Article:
“I Throw My Body on This Hot Pile”: Gallery showcases abstract work from several artists

Photo by Vaila DeYoung

Andrew Ringle, Contributing Writer

Eleven artists assembled to explore humanity, time and space in the exhibit “I Throw My Body on This Hot Pile,” offering a unique selection of artistic voices and mediums through lucid storytelling, collecting odd stories and obscure visual concepts. The exhibit is well worth making the climb to the top floor of the Anderson Gallery.

Curated by Patrick Harkin, the exhibit included work from Stephanie DeMer, Ricardo Vicente Jose Ruiz, Yue Nakayama and David Moré, with mediums including digital photography, video and ceramics.

Upon crossing the threshold and entering the room, “I Throw My Body on This Hot Pile” introduces itself with a single-channel video created by Nakayama. Titled “Nobody was Born on September,” the montage presents several nonsensical stories told by eerie computer-generated voices. It is a confusing introduction to the gallery, but it readies visitors for a complicated discussion of life, death and purpose.

Photo by Vaila DeYoung

Neighboring Nakayama’s video is Austin’s “Screen for Cello.” It’s a misshapen cut of speaker cloth pulled tightly across an underlying shape. Protruding from the wall and coated with epoxy, the black mass is ambiguous and menacing. The work can be rediscovered at every angle depending on where the viewer stands.

Another sculpture joins the exhibit with a small ceramic created by Ruiz, titled “I cannot afford bleached eggs, my sleep is interrupted by people I do not know, I will not finish the food in my cupboard.” The lengthy title is appropriate for a piece that confronts many themes in such a small amount of physical space.

“The piece is about a body of work I want to complete about how we as a society register the passing of time,” Ruiz said. “The form is referential to sundials and ancient tableaux while I have adopted a moon-like figure as the manifested form of my insomnia.”

Ruiz sculpted the clay fire during his fellowship at The Oxbow School in Napa, California. It has a rich brown color, adorned with strange runes depicting a half-moon shape and a small sundial.

Ruiz said he wishes to engage in a conversation that organizes measurements of time — excluding clocks and calendars — as “means to adopt a lifestyle changing alongside ecology.”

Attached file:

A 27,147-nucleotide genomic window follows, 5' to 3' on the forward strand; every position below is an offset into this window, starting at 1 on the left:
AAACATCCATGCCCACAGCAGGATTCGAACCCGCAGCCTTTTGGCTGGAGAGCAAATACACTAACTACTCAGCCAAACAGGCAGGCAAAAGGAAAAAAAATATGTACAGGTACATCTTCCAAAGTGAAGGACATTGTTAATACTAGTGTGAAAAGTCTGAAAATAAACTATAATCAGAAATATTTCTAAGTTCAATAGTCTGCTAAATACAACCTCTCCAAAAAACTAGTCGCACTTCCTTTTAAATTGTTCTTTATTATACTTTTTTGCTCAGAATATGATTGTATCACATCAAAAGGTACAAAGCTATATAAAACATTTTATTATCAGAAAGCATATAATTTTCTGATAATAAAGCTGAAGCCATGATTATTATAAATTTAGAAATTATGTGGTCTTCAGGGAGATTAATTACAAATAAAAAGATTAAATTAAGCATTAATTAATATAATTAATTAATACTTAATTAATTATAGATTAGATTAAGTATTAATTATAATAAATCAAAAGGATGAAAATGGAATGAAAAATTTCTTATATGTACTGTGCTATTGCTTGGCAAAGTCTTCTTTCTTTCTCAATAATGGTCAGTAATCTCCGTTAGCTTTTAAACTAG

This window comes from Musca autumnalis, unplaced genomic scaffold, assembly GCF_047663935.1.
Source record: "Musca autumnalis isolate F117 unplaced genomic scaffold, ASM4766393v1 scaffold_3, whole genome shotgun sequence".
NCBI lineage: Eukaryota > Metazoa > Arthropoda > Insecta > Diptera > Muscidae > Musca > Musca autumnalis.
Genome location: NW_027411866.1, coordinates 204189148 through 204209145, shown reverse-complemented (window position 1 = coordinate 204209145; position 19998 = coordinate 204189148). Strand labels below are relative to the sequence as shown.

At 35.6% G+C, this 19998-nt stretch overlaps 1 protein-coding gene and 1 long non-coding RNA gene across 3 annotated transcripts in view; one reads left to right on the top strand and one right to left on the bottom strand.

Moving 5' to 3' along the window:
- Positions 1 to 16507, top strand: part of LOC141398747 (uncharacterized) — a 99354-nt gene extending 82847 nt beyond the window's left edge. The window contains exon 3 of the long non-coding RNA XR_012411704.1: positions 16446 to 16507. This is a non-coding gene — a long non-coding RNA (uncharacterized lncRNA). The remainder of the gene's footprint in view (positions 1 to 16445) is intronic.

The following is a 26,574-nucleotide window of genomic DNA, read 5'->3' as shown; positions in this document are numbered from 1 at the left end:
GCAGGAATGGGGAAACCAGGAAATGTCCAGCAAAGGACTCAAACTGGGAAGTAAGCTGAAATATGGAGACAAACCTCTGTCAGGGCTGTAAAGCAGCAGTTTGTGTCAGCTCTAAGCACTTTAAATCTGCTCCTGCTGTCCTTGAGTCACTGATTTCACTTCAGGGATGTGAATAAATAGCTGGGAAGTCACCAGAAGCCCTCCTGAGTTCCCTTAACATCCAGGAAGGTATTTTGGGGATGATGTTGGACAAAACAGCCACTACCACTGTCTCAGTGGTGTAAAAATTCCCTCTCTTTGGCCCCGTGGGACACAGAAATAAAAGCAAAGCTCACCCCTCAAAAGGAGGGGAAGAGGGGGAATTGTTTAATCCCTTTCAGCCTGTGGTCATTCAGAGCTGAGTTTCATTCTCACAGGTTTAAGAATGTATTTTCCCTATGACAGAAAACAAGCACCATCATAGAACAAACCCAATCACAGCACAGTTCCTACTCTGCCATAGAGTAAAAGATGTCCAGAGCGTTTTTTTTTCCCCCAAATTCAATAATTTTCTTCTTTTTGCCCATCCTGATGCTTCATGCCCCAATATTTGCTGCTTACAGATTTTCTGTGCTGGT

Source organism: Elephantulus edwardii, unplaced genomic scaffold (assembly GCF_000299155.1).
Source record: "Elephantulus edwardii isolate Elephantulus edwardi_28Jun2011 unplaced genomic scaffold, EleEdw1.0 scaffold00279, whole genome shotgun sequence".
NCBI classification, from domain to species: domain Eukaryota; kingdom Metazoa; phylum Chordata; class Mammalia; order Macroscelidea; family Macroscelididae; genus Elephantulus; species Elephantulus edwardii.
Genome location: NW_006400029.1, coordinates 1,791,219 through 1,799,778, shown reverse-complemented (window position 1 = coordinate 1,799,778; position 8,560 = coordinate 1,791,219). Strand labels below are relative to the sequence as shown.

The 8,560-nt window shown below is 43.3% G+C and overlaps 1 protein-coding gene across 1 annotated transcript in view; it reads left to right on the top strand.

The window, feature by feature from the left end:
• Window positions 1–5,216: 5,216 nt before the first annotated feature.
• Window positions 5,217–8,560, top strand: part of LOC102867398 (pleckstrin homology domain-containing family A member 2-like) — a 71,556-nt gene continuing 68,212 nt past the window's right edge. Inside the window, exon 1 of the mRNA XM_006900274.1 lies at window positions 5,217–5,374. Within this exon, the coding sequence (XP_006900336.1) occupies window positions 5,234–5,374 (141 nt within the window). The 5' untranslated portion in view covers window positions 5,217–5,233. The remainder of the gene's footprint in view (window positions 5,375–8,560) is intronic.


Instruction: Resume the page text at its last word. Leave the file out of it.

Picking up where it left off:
In the farthest corner from the entryway, DeMer includes an excerpt from her larger project “Casus.” The work explores a plot of 28,000 acres just west of Phoenix, Arizona purchased in 2017 by Cascade Investment LLC. The American investment company is controlled by Microsoft founder and billionaire Bill Gates, and the land is the supposed site of a future city to be designed by Gates.

“‘Casus is a living interrogation of world-ing at the convergence of land ownership, idealism and ecological phenomenon,” DeMer said.

The excerpt found in the Anderson includes photographs of the land and a strata of shredded deeds from the county tax records of the sale. They are cradled within a web of hot pink survey tape that comes to a point around a candle made from unfiltered beeswax.

Before leaving the gallery, there sits a small arrangement of fluorescent lights wrapped around some elbow pipes sprouting from the wall. They are shining onto a plastic figurine in the likeness of a cartoon snowman. There is a solar panel on its base, and as it absorbs the lamplight, the snowman does a little dance, moving its head and arms back and forth in an endless cycle.

The installation from Moré is almost out of place in such an abstract gallery — a plain-looking toy in the presence of mature, abstract mediums. But as it wobbles back and forth and its painted smile glares in the purple light, it hints at a deeper meaning and grins back at those who seek to discern it.

The gallery opened Nov. 15 and will remain open until Dec. 4.

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